One day, I walked into a class party organized by my son’s teacher. The sight of brightly colored balloons normally evokes feelings of joy. However, as the mother of a child with a latex allergy, the scene was anxiety-inducing. This anxiety quickly escalated to sheer panic when I discovered my son was having a severe anaphylactic reaction. There he was all alone, desperately gasping for air as the color steadily drained from his face.
Everyone is limping across the finish line to the last day of school or is celebrating the weird end we just celebrated last week. But what happens next year? Are we all going to still be doing Zoom school, working from home balancing it all. As the parent of a cold with a life-threatening disease, the thought of school being completely different again can be terrifying.
So why don’t we ask for help- even when we are crying, alone and desperate?
We are afraid. We’re afraid of appearing vulnerable, weak, and incapable.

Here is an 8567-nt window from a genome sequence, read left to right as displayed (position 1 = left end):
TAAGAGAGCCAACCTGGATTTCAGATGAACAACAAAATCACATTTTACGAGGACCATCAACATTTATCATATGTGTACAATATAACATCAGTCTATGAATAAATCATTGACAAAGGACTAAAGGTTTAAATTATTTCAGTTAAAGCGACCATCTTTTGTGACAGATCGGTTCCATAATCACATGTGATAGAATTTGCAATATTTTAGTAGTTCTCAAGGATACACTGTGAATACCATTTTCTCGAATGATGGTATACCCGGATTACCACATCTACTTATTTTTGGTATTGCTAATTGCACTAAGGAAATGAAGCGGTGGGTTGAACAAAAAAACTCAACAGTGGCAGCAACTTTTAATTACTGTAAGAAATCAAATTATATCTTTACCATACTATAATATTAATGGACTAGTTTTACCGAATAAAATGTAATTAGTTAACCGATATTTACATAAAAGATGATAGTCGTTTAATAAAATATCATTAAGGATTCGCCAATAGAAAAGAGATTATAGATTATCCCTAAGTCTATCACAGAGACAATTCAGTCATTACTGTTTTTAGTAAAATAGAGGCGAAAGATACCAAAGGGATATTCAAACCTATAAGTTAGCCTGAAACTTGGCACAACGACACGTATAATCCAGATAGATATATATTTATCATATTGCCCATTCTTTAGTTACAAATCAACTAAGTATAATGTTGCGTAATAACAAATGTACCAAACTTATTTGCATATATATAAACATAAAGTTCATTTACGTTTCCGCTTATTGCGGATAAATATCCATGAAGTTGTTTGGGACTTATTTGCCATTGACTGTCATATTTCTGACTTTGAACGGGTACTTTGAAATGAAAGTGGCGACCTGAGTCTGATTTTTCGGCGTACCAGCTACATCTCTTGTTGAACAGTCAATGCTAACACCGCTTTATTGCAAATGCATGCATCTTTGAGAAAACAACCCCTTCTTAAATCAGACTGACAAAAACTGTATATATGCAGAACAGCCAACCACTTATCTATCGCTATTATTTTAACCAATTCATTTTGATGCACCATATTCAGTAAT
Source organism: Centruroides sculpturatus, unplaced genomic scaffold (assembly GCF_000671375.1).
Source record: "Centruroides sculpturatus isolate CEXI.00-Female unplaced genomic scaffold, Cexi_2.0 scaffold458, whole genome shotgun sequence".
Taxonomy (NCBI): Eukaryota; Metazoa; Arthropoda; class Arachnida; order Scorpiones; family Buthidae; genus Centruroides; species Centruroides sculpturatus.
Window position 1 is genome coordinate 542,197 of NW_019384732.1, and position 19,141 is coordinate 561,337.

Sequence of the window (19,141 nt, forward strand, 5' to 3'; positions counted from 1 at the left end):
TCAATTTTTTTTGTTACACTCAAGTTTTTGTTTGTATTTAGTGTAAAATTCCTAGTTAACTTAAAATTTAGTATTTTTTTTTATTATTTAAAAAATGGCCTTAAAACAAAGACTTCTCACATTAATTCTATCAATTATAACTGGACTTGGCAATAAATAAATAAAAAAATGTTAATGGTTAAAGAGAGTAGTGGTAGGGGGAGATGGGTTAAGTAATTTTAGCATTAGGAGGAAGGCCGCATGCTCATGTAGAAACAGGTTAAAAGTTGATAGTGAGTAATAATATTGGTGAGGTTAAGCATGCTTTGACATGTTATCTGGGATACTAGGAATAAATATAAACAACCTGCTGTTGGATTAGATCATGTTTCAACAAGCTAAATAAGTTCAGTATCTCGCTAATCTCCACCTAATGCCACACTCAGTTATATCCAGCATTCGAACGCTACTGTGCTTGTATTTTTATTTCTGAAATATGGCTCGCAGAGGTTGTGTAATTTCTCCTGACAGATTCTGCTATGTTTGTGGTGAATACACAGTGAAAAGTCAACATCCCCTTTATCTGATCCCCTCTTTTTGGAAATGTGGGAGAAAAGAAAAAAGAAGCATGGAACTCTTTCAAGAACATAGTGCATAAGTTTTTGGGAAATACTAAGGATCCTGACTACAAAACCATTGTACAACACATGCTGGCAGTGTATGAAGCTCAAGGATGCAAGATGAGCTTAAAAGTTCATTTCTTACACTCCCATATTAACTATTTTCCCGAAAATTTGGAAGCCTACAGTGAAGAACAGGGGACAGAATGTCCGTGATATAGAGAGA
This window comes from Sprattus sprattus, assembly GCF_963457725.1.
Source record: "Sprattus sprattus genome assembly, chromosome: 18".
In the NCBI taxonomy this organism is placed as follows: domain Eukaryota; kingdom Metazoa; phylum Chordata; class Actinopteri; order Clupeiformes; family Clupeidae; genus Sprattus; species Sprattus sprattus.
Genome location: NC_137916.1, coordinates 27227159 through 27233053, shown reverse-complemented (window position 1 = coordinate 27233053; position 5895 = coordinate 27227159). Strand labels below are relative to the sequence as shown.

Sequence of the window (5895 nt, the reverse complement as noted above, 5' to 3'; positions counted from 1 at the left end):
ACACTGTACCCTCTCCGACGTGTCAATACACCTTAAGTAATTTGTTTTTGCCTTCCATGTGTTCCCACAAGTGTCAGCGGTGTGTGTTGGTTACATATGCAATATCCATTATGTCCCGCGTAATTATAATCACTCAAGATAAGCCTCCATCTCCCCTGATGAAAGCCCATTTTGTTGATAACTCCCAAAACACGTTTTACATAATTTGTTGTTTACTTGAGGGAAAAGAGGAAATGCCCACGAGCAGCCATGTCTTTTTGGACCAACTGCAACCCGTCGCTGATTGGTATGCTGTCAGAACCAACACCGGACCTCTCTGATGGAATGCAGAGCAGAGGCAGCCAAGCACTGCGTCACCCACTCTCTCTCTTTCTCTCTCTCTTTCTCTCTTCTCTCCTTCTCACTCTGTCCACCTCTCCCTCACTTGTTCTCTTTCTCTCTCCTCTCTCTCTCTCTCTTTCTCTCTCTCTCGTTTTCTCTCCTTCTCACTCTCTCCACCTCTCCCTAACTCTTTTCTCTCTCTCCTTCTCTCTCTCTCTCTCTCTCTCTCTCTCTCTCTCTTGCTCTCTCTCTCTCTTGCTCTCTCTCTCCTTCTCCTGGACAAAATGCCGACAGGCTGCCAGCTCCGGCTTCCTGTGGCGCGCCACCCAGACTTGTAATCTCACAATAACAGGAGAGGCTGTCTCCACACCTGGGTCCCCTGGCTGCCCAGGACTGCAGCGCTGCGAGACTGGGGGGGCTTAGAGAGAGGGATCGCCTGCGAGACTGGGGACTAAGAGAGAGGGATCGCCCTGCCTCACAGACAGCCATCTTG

It is almost impossible not to have increased stress and anxiety and stress at a time when we are living through a period like no other before. There is literally no playbook.
How much time we spend on the media has a direct effect on our anxiety levels. So when you are consuming media use strategies to be smart about media.
During this season of holiday celebrations, don’t let your food allergy hold you back from finding joy.
‘Tis the season to party! Food is everywhere! There is no need to miss out on the fun and festivities.
It’s time to start planning and enlist your AllerTribe to help keep your allergic child safe this holiday season.
I encourage you to start a tradition that fits with your family that celebrates the holidays in a way that focuses on the season or reason and not just the food.
We talk a lot about inclusive education on this page, but what does that really mean? One of the most common examples I give when speaking with educators is if the public would be outraged by how you are separating a food allergic child if you swapped disabilities with a visible one, such as a child who was using a wheelchair you are doing something wrong.